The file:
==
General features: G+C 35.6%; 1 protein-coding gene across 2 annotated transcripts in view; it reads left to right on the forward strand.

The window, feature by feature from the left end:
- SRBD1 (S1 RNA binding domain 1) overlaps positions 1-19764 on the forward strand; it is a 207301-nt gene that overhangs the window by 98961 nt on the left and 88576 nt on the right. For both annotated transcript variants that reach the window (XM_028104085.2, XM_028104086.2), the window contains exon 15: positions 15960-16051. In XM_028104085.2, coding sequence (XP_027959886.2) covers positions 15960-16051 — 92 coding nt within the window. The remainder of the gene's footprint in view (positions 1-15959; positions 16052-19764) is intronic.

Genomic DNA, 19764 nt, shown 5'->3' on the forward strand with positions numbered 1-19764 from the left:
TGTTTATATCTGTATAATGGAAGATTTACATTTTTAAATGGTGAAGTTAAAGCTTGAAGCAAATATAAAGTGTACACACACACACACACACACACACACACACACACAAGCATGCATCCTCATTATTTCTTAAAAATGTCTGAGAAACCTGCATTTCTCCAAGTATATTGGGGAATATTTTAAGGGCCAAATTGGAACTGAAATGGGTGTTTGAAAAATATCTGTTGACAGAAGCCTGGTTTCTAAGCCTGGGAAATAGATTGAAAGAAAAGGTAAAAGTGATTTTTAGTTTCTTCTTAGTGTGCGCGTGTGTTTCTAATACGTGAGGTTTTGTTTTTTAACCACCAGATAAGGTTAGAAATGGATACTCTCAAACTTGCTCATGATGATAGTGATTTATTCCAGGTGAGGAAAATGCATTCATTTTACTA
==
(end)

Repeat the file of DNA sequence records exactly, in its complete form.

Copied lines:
General features: G+C 35.6%; 1 protein-coding gene across 2 annotated transcripts in view; it reads left to right on the forward strand.

The window, feature by feature from the left end:
- SRBD1 (S1 RNA binding domain 1) overlaps positions 1-19764 on the forward strand; it is a 207301-nt gene that overhangs the window by 98961 nt on the left and 88576 nt on the right. For both annotated transcript variants that reach the window (XM_028104085.2, XM_028104086.2), the window contains exon 15: positions 15960-16051. In XM_028104085.2, coding sequence (XP_027959886.2) covers positions 15960-16051 — 92 coding nt within the window. The remainder of the gene's footprint in view (positions 1-15959; positions 16052-19764) is intronic.

Genomic DNA, 19764 nt, shown 5'->3' on the forward strand with positions numbered 1-19764 from the left:
TGTTTATATCTGTATAATGGAAGATTTACATTTTTAAATGGTGAAGTTAAAGCTTGAAGCAAATATAAAGTGTACACACACACACACACACACACACACACACACACAAGCATGCATCCTCATTATTTCTTAAAAATGTCTGAGAAACCTGCATTTCTCCAAGTATATTGGGGAATATTTTAAGGGCCAAATTGGAACTGAAATGGGTGTTTGAAAAATATCTGTTGACAGAAGCCTGGTTTCTAAGCCTGGGAAATAGATTGAAAGAAAAGGTAAAAGTGATTTTTAGTTTCTTCTTAGTGTGCGCGTGTGTTTCTAATACGTGAGGTTTTGTTTTTTAACCACCAGATAAGGTTAGAAATGGATACTCTCAAACTTGCTCATGATGATAGTGATTTATTCCAGGTGAGGAAAATGCATTCATTTTACTA